* Copy courtesy of Historical Fiction Virtual Book Tours *
Italy 1899: Fiery-tempered, erotic medium Alessandra Poverelli levitates a table at a Spiritualist séance in Naples. A reporter photographs the miracle, and wealthy, skeptical, Jewish psychiatrist Camillo Lombardi arrives in Naples to investigate.
When she materializes the ghost of his dead mother, he risks his reputation and fortune to finance a tour of the Continent, challenging the scientific and academic elite of Europe to test Alessandra’s mysterious powers. She will help him rewrite Science. His fee will help her escape her sadistic husband Pigotti and start a new life in Rome.
Newspapers across Europe trumpet her Cinderella story and baffling successes, and the public demands to know – does the “Queen of Spirits” really have supernatural powers? Nigel Huxley is convinced she’s simply another vulgar, Italian trickster.
The icy, aristocratic detective for England’s Society for the Investigation of Mediums launches a plot to trap and expose her. The Vatican is quietly digging up her childhood secrets, desperate to discredit her supernatural powers; her abusive husband Pigotti is coming to kill her; and the tarot cards predict catastrophe.
Praised by Kirkus Reviews as an “enchanting and graceful narrative” that absorbs readers from the very first page, The Witch of Napoli masterfully resurrects the bitter 19th century battle between science and religion over the possibility of an afterlife.
The character of Alessandra Poverelli in The Witch of Napoli is based on the real life of Italian spiritualist medium Eusapia Palladino (1854-1918), giving an extra dimension to this historical fantasy novel by Michael Schmicker.
The skepticism of the time and the battle between science and spirituality dominate the story and Allessandra and her young male companion Tomaso are likeable characters.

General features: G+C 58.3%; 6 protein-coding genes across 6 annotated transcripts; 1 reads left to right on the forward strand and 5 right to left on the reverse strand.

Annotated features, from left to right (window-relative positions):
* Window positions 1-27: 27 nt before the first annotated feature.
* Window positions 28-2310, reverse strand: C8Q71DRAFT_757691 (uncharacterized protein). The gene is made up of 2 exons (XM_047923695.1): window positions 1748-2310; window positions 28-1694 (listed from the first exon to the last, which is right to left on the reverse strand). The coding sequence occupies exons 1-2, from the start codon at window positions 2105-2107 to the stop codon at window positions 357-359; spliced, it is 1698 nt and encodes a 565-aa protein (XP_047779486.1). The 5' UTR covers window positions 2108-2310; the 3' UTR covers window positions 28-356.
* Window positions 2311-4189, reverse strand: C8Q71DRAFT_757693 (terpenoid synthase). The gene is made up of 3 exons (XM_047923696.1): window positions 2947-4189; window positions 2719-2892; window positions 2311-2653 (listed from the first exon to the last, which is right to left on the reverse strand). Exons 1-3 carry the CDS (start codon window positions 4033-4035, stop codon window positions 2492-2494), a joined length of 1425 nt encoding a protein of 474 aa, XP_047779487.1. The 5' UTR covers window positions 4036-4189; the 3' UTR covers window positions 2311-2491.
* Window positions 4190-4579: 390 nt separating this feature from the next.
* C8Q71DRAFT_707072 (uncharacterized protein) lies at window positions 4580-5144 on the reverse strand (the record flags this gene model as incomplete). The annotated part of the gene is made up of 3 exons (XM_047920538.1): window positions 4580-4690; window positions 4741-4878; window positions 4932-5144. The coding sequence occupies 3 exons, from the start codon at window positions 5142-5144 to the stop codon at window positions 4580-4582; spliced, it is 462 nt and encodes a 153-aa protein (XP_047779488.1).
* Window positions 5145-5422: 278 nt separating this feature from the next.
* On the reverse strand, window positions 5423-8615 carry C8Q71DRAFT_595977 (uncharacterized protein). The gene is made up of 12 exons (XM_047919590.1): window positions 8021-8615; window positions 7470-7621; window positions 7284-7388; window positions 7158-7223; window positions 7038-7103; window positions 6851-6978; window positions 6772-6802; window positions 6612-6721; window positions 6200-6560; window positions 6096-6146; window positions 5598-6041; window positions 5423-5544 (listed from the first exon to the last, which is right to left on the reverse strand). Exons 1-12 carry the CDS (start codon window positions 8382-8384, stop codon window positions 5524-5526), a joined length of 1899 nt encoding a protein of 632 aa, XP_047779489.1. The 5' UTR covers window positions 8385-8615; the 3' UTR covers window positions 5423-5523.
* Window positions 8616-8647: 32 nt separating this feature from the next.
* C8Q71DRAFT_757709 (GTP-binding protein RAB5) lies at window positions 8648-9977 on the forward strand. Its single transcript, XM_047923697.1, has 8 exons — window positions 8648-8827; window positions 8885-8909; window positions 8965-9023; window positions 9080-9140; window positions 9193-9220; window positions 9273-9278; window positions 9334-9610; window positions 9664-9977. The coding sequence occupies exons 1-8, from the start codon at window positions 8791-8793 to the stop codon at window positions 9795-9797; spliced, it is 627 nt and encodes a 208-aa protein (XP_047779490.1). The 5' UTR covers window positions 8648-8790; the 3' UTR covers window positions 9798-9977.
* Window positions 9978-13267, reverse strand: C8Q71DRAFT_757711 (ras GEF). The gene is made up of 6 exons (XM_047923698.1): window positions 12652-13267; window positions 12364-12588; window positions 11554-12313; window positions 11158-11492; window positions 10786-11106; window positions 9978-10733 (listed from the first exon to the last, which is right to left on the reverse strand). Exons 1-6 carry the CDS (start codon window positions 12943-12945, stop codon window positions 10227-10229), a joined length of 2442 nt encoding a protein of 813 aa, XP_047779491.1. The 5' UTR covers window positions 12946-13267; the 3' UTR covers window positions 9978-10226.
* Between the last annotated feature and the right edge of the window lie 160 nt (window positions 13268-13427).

I was very interested in the physical toll the readings had on Alessandra and the identity (and meaning behind) one of the spirits Alessandra conjures, and would have liked to have explored this further. Instead the plot focussed on the 'burden of proof' Alessandra carried and the many scientists and spiritualists demanding her time to prove their own theories on the matter.
While the life and times of Eusapia Palladino no doubt make for a fascinating biography, I wasn't as captured by The Witch of Napoli as much as I hoped to be, and would have liked to find out more about her abilities and what she made of them. (By the way, for those seeking to read about witches, there is no witch in The Witch of Napoli, and the novel could just as easily have been called the Medium of Napoli).
Having said all of that, the most exciting part of participating in this tour (hosted by HFVBT) and reading and reviewing The Witch of Napoli, is the opportunity I have to interview the author Michael Schmicker. Michael Schmicker is a paranormal investigative journalist with tonnes of experience in the field, and the interview is well worth the read!
My rating = ***
Interview with author Michael Schmicker
I'll be interviewing Michael Schmicker here on Carpe Librum tomorrow, so stay tuned!
About the Author
|Author Michael Schmicker|
Michael is an investigative journalist and nationally-known writer on the paranormal. He's been a featured guest on national broadcast radio talk shows and also shares his investigations through popular paranormal webcasts.
Michael began his writing career as a crime reporter for a suburban Dow-Jones newspaper in Connecticut, and worked as a freelance reporter in SE Asia for 3 years.
His interest in investigating the paranormal began as a Peace Corps Volunteer in Thailand where he first encountered a non-Western culture which readily accepts the reality of ghosts and spirits, reincarnation, psychics, mediums, divination and other persistently reported phenomena unexplainable by current science. He lives and writes in Honolulu, Hawaii, on a mountaintop overlooking Waikiki and Diamond Head.